24 142 152 Not many days——//—— after the last
incident narrated something befell
Billy ^ Budd that more gravelled him that aught
that had previously occurred.
It was a warm night ; ^ for the latitude; and
the Foretopman, whose watch it was below,
should ha at the time was properly below,
was, with dozing on the ^ the uppermost deck whither
he had ascended from his hot hammock
one of hundreds swinging so closely
suspended so closely ^ wedged together ^ over a over the lower gun- deck that
there was little or no swing to them.
He lay as in the shadow as of a hill , -side
stretched under the lee of the booms ,
25 143 153 a long pile ^ piled ridge of spare spars amidships ^ between foremast & mainmast
and among which
where the
ship's largest boat, the launch, was
stowed . , temporarily inverted for repairs,
its broad bottom looming up in
the night like a vague dome. He ^ Alongside of three other
slumberers from below, he
near one
that end of
^ the ^ booms' foreward end of the booms, which approaches
not far from ^ which not far from the foremast; his station
aloft on duty as a foretopman being right just
over the deck- quarte station of the
forecastlemen, entitled entitling him according
to usage to make himself ^ more especially more or less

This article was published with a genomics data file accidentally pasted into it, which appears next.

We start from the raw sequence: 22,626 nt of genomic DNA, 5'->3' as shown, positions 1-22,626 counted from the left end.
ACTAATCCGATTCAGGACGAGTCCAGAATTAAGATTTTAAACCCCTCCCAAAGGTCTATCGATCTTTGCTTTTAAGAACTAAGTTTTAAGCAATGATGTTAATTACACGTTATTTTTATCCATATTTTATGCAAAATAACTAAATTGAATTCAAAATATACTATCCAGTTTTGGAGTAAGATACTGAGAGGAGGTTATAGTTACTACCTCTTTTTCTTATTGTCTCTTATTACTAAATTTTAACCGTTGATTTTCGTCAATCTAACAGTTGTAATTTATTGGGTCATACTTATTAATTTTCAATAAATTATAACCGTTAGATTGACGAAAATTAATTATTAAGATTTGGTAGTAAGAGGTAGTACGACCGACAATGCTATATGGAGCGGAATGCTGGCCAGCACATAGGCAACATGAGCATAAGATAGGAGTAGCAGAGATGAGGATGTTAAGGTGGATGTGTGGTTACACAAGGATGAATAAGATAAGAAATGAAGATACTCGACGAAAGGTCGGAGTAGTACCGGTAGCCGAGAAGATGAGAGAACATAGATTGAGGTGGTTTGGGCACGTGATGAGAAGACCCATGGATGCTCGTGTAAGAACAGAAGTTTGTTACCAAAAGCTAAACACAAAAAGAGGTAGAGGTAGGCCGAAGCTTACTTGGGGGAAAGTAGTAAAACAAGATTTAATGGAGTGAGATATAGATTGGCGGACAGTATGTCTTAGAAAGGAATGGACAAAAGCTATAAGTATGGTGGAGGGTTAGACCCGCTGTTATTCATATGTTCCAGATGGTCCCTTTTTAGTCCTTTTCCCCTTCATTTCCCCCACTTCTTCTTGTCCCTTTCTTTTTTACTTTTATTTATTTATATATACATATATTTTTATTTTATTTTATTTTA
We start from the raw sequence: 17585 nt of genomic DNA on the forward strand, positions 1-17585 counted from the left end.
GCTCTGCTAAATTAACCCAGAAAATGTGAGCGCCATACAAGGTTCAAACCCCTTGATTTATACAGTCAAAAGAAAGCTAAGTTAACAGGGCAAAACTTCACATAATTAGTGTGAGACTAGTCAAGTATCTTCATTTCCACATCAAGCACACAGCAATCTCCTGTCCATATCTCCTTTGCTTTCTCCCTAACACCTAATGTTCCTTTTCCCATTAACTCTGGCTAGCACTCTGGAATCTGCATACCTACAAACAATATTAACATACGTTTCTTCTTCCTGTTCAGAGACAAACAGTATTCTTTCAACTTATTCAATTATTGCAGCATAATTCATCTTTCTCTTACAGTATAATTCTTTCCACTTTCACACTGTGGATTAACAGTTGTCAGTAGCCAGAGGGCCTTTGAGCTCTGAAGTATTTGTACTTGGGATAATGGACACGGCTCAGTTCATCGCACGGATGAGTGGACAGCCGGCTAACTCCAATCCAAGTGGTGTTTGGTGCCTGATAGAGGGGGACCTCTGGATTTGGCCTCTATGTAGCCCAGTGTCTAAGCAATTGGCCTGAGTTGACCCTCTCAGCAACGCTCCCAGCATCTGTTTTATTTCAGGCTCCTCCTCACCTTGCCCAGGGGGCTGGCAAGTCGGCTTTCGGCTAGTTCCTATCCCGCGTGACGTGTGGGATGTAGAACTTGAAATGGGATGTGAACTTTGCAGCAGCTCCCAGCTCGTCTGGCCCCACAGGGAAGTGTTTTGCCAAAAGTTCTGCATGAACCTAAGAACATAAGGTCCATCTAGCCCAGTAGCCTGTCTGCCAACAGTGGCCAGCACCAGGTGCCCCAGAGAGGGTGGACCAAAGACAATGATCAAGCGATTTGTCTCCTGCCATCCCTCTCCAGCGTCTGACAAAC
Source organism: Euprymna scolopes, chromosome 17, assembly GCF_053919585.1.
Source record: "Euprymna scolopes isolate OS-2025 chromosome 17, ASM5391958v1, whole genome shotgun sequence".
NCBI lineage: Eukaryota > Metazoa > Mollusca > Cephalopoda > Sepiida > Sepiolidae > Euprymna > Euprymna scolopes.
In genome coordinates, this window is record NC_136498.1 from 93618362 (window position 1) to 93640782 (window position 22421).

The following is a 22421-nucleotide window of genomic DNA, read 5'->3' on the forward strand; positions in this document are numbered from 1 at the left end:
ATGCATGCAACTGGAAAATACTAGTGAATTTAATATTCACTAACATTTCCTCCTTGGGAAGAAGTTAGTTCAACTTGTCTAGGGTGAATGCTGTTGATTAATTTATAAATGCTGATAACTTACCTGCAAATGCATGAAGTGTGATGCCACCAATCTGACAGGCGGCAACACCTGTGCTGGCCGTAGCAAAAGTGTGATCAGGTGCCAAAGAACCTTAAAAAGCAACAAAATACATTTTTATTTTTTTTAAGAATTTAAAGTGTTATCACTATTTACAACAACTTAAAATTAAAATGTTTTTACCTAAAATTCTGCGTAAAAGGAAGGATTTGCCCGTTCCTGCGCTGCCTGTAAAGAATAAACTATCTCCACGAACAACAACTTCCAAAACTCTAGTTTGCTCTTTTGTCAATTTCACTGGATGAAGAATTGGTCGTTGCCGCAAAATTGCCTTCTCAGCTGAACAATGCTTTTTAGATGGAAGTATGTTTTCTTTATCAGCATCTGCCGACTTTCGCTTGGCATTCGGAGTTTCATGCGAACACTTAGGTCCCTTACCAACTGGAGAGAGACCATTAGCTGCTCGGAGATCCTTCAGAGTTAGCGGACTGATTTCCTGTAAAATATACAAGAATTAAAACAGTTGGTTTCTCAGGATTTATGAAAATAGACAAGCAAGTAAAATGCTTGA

at home in that neighborhood.
26 144 154 Presently he was stirred into
semi-consciousness by sombody, who must
have previously sounded the sleep of the others,
touching his shoulder, and then as ^ the Foretopman Billy
raised his head, breathing into his ear
in a quick whisper, "Slip into the ^ weather lee
fore-chains, Billy; there is something in
the wind. Quick D'ont speak. Quick,
I will meet you there"; and disappeared.
Now Billy like sundry other
essentially ^ goodnatured ones fellows had some of the weaknesses
that pertain to ^ inseparable from essential good nature; and among
these was ^ a reluctance, or rather almost an incapacity of plumply repellingly
curtly saying no to an abrupt proposition
not obviously absurd , or nor on the face of it, ^ nor obviously unfriendly, nor iniquitous .
nor made in any unfriendly way.